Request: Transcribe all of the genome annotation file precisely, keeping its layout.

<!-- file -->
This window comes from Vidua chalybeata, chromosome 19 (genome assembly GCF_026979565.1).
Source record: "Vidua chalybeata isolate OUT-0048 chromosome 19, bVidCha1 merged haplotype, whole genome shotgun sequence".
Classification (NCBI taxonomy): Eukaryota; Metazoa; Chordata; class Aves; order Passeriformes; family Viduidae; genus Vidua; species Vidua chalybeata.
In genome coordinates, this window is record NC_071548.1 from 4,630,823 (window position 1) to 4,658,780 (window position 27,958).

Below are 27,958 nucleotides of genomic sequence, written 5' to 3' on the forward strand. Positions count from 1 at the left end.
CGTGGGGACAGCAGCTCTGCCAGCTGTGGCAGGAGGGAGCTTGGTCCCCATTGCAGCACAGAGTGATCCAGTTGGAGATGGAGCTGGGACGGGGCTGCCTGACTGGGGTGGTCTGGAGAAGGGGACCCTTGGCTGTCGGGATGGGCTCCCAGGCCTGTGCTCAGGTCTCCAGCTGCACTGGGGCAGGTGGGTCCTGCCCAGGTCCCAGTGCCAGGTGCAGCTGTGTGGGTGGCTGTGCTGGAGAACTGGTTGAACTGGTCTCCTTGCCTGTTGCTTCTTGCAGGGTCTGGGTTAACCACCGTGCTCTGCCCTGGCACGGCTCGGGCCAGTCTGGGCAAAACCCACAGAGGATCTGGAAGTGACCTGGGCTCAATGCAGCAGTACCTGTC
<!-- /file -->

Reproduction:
This window comes from Vidua chalybeata, chromosome 19 (genome assembly GCF_026979565.1).
Source record: "Vidua chalybeata isolate OUT-0048 chromosome 19, bVidCha1 merged haplotype, whole genome shotgun sequence".
Classification (NCBI taxonomy): Eukaryota; Metazoa; Chordata; class Aves; order Passeriformes; family Viduidae; genus Vidua; species Vidua chalybeata.
In genome coordinates, this window is record NC_071548.1 from 4,630,823 (window position 1) to 4,658,780 (window position 27,958).

Below are 27,958 nucleotides of genomic sequence, written 5' to 3' on the forward strand. Positions count from 1 at the left end.
CGTGGGGACAGCAGCTCTGCCAGCTGTGGCAGGAGGGAGCTTGGTCCCCATTGCAGCACAGAGTGATCCAGTTGGAGATGGAGCTGGGACGGGGCTGCCTGACTGGGGTGGTCTGGAGAAGGGGACCCTTGGCTGTCGGGATGGGCTCCCAGGCCTGTGCTCAGGTCTCCAGCTGCACTGGGGCAGGTGGGTCCTGCCCAGGTCCCAGTGCCAGGTGCAGCTGTGTGGGTGGCTGTGCTGGAGAACTGGTTGAACTGGTCTCCTTGCCTGTTGCTTCTTGCAGGGTCTGGGTTAACCACCGTGCTCTGCCCTGGCACGGCTCGGGCCAGTCTGGGCAAAACCCACAGAGGATCTGGAAGTGACCTGGGCTCAATGCAGCAGTACCTGTC